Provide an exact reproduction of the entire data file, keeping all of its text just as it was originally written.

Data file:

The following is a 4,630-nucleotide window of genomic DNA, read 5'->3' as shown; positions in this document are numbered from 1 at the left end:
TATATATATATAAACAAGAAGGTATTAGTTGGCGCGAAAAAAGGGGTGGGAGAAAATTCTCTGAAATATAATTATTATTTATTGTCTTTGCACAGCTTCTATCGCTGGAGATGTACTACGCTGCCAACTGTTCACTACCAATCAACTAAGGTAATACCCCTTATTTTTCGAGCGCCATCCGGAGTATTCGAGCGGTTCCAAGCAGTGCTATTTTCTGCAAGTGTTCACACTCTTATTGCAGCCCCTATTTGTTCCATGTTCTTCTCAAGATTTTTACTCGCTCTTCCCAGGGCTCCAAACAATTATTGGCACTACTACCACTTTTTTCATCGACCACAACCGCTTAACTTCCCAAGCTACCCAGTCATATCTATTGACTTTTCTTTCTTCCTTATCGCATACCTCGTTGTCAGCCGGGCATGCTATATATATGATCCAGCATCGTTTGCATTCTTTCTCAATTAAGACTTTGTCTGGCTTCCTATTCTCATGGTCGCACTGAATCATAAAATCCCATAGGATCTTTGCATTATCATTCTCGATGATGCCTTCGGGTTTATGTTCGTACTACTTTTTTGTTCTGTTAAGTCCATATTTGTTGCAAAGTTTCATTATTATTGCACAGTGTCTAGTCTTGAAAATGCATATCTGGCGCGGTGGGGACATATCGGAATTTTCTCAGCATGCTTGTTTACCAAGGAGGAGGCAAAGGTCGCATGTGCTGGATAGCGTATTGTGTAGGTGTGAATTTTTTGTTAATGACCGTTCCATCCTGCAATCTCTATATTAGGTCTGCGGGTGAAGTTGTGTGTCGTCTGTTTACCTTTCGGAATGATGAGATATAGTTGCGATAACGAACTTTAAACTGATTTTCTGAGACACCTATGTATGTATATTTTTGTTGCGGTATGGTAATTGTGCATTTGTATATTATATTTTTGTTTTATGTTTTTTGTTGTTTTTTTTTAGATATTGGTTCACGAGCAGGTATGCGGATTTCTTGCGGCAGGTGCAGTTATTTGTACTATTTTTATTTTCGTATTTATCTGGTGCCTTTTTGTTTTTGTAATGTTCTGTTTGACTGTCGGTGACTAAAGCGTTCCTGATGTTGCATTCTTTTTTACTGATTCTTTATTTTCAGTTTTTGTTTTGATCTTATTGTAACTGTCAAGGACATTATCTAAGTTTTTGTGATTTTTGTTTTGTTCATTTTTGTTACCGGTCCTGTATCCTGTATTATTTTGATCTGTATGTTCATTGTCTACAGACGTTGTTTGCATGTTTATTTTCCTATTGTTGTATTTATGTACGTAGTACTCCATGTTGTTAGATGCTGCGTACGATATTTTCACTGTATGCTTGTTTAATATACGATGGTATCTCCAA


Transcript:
The following is a 4,630-nucleotide window of genomic DNA, read 5'->3' as shown; positions in this document are numbered from 1 at the left end:
TATATATATATAAACAAGAAGGTATTAGTTGGCGCGAAAAAAGGGGTGGGAGAAAATTCTCTGAAATATAATTATTATTTATTGTCTTTGCACAGCTTCTATCGCTGGAGATGTACTACGCTGCCAACTGTTCACTACCAATCAACTAAGGTAATACCCCTTATTTTTCGAGCGCCATCCGGAGTATTCGAGCGGTTCCAAGCAGTGCTATTTTCTGCAAGTGTTCACACTCTTATTGCAGCCCCTATTTGTTCCATGTTCTTCTCAAGATTTTTACTCGCTCTTCCCAGGGCTCCAAACAATTATTGGCACTACTACCACTTTTTTCATCGACCACAACCGCTTAACTTCCCAAGCTACCCAGTCATATCTATTGACTTTTCTTTCTTCCTTATCGCATACCTCGTTGTCAGCCGGGCATGCTATATATATGATCCAGCATCGTTTGCATTCTTTCTCAATTAAGACTTTGTCTGGCTTCCTATTCTCATGGTCGCACTGAATCATAAAATCCCATAGGATCTTTGCATTATCATTCTCGATGATGCCTTCGGGTTTATGTTCGTACTACTTTTTTGTTCTGTTAAGTCCATATTTGTTGCAAAGTTTCATTATTATTGCACAGTGTCTAGTCTTGAAAATGCATATCTGGCGCGGTGGGGACATATCGGAATTTTCTCAGCATGCTTGTTTACCAAGGAGGAGGCAAAGGTCGCATGTGCTGGATAGCGTATTGTGTAGGTGTGAATTTTTTGTTAATGACCGTTCCATCCTGCAATCTCTATATTAGGTCTGCGGGTGAAGTTGTGTGTCGTCTGTTTACCTTTCGGAATGATGAGATATAGTTGCGATAACGAACTTTAAACTGATTTTCTGAGACACCTATGTATGTATATTTTTGTTGCGGTATGGTAATTGTGCATTTGTATATTATATTTTTGTTTTATGTTTTTTGTTGTTTTTTTTTAGATATTGGTTCACGAGCAGGTATGCGGATTTCTTGCGGCAGGTGCAGTTATTTGTACTATTTTTATTTTCGTATTTATCTGGTGCCTTTTTGTTTTTGTAATGTTCTGTTTGACTGTCGGTGACTAAAGCGTTCCTGATGTTGCATTCTTTTTTACTGATTCTTTATTTTCAGTTTTTGTTTTGATCTTATTGTAACTGTCAAGGACATTATCTAAGTTTTTGTGATTTTTGTTTTGTTCATTTTTGTTACCGGTCCTGTATCCTGTATTATTTTGATCTGTATGTTCATTGTCTACAGACGTTGTTTGCATGTTTATTTTCCTATTGTTGTATTTATGTACGTAGTACTCCATGTTGTTAGATGCTGCGTACGATATTTTCACTGTATGCTTGTTTAATATACGATGGTATCTCCAA